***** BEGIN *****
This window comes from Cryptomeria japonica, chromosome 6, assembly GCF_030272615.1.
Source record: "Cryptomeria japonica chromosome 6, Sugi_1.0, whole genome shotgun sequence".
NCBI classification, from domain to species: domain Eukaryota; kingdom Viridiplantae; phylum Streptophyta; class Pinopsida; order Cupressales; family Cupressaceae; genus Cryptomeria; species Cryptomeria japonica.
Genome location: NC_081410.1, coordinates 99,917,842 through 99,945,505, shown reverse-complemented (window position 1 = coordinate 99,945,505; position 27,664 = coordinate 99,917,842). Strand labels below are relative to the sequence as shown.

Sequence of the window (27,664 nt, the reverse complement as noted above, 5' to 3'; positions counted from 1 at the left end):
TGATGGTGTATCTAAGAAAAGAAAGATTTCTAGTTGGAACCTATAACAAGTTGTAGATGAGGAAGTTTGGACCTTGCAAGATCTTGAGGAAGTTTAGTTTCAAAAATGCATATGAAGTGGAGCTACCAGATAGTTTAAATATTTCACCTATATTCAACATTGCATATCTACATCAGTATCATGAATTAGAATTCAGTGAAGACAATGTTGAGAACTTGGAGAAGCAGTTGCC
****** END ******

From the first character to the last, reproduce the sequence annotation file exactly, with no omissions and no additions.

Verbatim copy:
This window comes from Cryptomeria japonica, chromosome 6, assembly GCF_030272615.1.
Source record: "Cryptomeria japonica chromosome 6, Sugi_1.0, whole genome shotgun sequence".
NCBI classification, from domain to species: domain Eukaryota; kingdom Viridiplantae; phylum Streptophyta; class Pinopsida; order Cupressales; family Cupressaceae; genus Cryptomeria; species Cryptomeria japonica.
Genome location: NC_081410.1, coordinates 99,917,842 through 99,945,505, shown reverse-complemented (window position 1 = coordinate 99,945,505; position 27,664 = coordinate 99,917,842). Strand labels below are relative to the sequence as shown.

Sequence of the window (27,664 nt, the reverse complement as noted above, 5' to 3'; positions counted from 1 at the left end):
TGATGGTGTATCTAAGAAAAGAAAGATTTCTAGTTGGAACCTATAACAAGTTGTAGATGAGGAAGTTTGGACCTTGCAAGATCTTGAGGAAGTTTAGTTTCAAAAATGCATATGAAGTGGAGCTACCAGATAGTTTAAATATTTCACCTATATTCAACATTGCATATCTACATCAGTATCATGAATTAGAATTCAGTGAAGACAATGTTGAGAACTTGGAGAAGCAGTTGCC